Hundreds of educators braved the cold on Wednesday as the EIS union held a rally outside the Scottish National Gallery on The Mound, echoing their previous calls for a 10% pay rise.
Tom Britton, assistant secretary of the Edinburgh EIS association, recited a poem, written in Scots, by Thomas Clark called “Tae a Teacher” to mark Robert Burns’ birthday.
The pay dispute between teachers, Cosla and the Scottish Government has become increasingly entrenched, with unions accusing the Scottish Government and councils of having “little to no interest” in finding the funding to resolve the matter.
Teachers were joined by STUC general secretary, Roz Foyer, who said: “I want to give you my thanks as one of Scotland’s parents, as well as a worker.
“Parents across Scotland are with you, we remember the pandemic, we know what you did for our kids and we know what you do day-out-day-in to help support our children.
“You are on the front line of many of the problems that workers and communities are facing.
“The way we are going to get the Scottish Government to stop talking, start listening and pay attention is to keep coming together, to keep going.
“What you are doing right now is inspiring workers right across Scotland to recognise that we do deserve to be paid properly for the work that we do.”
Members of other striking unions such as the CWU also came to show their support.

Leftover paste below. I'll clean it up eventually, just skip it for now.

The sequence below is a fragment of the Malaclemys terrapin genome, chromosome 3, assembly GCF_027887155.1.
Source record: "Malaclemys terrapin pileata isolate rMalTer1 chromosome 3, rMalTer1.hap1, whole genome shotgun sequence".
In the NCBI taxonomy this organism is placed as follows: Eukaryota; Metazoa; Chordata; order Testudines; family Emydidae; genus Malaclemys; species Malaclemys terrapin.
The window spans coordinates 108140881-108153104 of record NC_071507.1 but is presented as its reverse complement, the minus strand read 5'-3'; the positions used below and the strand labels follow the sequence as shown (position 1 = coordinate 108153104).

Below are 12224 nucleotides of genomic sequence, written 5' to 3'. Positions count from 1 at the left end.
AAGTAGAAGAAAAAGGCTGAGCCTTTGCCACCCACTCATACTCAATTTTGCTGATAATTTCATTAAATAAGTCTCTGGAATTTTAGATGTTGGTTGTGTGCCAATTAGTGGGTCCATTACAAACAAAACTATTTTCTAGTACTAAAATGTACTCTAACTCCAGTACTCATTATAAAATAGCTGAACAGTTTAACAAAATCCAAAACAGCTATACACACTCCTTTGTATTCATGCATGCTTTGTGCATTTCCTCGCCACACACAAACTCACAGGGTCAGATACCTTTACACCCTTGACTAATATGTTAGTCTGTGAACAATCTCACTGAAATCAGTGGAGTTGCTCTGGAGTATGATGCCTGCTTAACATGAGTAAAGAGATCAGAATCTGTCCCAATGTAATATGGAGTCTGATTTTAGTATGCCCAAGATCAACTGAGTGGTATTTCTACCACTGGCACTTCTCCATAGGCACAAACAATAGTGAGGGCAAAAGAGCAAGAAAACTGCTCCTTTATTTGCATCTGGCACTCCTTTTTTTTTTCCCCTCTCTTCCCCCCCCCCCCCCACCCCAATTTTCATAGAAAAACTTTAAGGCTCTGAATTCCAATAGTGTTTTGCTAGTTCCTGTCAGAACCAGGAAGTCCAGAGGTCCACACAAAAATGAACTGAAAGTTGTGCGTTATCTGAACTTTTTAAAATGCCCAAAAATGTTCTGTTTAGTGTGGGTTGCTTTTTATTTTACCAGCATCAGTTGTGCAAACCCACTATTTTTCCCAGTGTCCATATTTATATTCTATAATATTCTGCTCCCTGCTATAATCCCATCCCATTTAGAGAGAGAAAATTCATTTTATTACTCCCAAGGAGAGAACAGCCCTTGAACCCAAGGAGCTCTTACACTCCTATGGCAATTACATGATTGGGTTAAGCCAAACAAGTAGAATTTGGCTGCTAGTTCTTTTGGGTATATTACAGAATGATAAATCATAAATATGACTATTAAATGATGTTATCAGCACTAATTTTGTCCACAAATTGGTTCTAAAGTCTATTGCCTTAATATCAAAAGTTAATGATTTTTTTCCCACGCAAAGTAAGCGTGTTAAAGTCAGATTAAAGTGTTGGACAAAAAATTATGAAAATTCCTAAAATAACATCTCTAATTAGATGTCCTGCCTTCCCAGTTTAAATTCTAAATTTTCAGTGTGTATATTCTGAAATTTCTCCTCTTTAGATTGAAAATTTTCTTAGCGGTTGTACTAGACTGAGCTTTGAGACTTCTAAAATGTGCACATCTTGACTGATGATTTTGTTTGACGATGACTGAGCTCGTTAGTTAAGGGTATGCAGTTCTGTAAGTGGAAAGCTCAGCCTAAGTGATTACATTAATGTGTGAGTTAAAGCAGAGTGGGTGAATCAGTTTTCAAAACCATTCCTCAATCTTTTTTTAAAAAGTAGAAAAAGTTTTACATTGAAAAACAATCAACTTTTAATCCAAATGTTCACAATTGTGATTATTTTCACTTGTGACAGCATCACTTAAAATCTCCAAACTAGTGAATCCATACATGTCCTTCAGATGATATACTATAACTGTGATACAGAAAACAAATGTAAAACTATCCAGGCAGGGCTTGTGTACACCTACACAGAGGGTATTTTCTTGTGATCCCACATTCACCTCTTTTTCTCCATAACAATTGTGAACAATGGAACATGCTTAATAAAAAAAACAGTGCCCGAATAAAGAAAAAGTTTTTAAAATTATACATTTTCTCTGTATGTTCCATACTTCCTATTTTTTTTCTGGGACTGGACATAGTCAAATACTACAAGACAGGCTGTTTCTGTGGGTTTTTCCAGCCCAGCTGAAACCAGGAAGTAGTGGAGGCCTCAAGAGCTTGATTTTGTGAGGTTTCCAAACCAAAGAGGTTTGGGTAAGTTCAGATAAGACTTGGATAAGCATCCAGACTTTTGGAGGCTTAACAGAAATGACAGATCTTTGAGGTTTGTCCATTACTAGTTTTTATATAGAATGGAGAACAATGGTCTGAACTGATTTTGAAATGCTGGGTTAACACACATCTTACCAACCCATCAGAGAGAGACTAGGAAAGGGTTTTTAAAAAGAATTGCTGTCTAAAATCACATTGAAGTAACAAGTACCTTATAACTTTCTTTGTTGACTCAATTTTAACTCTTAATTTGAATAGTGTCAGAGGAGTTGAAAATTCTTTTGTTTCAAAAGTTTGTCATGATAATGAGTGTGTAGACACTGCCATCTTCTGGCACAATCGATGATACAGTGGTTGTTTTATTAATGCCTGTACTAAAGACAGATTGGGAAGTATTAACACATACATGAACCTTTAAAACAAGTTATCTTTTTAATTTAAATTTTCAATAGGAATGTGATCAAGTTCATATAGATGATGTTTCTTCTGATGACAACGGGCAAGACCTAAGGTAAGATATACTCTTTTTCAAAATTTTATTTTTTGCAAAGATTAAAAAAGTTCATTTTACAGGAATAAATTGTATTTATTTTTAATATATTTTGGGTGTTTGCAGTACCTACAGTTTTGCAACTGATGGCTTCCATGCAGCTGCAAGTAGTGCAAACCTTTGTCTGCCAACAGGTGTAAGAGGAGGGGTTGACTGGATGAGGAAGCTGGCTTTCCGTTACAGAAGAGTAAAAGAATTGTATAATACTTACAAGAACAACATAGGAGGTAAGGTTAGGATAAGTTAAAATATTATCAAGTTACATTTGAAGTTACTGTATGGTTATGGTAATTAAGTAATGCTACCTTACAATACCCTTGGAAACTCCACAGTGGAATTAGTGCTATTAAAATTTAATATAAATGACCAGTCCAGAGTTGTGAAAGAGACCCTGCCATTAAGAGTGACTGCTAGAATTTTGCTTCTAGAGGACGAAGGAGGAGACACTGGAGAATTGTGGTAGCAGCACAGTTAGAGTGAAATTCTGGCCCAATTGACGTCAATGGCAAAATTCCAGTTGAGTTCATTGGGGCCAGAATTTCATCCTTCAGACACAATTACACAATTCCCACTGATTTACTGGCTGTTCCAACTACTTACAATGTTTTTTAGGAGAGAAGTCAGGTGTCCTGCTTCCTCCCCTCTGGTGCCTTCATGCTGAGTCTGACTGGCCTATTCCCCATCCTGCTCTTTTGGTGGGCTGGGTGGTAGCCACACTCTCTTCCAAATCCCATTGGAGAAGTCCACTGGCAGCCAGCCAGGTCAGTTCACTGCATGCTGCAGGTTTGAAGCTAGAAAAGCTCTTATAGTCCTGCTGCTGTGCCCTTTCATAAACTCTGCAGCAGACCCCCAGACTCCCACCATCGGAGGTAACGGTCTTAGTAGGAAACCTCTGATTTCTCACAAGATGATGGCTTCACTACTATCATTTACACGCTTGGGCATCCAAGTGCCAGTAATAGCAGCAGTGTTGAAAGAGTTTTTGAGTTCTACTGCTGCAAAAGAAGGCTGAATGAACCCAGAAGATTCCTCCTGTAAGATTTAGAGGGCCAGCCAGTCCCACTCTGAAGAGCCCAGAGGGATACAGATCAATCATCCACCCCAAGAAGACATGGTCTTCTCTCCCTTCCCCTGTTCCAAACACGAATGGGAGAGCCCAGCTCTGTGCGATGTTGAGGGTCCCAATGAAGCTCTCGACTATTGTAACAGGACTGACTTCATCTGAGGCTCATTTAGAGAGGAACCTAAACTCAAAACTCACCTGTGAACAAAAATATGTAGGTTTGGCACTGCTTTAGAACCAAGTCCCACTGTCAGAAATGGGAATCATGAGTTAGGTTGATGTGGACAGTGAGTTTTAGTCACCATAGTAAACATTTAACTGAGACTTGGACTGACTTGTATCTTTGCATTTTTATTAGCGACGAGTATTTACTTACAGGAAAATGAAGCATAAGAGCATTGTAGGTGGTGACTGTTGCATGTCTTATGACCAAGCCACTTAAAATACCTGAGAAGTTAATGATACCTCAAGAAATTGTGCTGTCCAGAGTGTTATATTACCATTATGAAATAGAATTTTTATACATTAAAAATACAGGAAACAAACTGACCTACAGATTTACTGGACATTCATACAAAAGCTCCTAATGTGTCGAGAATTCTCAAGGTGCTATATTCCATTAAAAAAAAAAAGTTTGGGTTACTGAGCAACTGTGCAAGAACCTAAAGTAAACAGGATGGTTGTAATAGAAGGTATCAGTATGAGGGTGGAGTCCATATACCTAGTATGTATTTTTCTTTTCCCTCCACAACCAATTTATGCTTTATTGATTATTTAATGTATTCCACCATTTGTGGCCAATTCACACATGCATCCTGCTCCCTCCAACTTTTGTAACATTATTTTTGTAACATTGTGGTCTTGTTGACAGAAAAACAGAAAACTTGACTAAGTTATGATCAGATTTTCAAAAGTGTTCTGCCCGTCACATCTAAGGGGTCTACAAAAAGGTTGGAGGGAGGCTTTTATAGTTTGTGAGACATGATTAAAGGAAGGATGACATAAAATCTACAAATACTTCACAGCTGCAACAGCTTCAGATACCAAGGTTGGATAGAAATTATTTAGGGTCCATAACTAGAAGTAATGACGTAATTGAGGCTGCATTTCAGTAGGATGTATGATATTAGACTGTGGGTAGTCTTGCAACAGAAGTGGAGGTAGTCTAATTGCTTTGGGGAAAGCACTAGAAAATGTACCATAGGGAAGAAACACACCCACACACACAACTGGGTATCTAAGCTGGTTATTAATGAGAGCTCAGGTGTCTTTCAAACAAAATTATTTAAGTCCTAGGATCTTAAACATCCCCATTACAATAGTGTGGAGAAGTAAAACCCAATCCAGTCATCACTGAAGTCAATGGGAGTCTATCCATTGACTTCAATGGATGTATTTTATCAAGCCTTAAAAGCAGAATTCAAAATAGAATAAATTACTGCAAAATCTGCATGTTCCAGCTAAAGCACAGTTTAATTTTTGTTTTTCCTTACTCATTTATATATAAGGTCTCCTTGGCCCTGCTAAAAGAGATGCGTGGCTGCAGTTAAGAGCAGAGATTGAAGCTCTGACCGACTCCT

School pupil Adam Ballard, from the Edinburgh High School Students Union, said: “When we as Scotland’s largest school students’ voice organisation held a vote on our support of the teacher’s strikes, it passed with almost 100% support.
“Everyone in the education system are saying the same things, students and teachers alike can see the problems.
“When I was sitting my National 5s, I had nine different English teachers in a year. That is a direct result of teachers leaving the profession due to unfair conditions and unfair pay. This is the disruption that harms school students, not teachers striking.”
EIS general secretary Andrea Bradley, said: “It is testament to the strength of feeling of teachers about what is increasingly perceived as Governments’ real contempt for them, dressed up in warm words and sophistry, that in spite of the deliberately restrictive anti-trade union legislation that remains in force, that our respective unions were able to beat the ballot thresholds and achieve industrial action mandates.”
She advised politicians south of the border against “seeking to divide teachers and support staff” in schools on the issue of pay, as she said that “the Scottish Government, for all its claims about its trade union-friendly credentials, is shamefully seeking to do this”.
But Scottish Education Secretary Shirley-Anne Somerville maintains the union’s demand for 10% is “not affordable”.
She said: “The union demands for a 10% increase for all teachers – even the highest paid – is not affordable within the Scottish Government’s fixed budget and a more pragmatic approach is needed before we can reach a compromise.
“The Scottish Government values the hard work that our teaching workforce put in for our learners and we remain absolutely committed to ensuring they receive a fair pay deal.
“We remain in talks with unions and hope that these will continue to progress towards a compromise to ensure a sustainable deal for all involved.”
Ms Somerville has called for industrial action to be reconsidered while talks continue, but unions say the Scottish Government has failed to bring a better offer than 5% and 6.85% for probationers to the table for the last five months.
Four offers have been made to teaching unions via the Scottish Negotiating Committee for Teachers (SNCT) which brings the Scottish Government, unions and Cosla together – but these have all been rejected.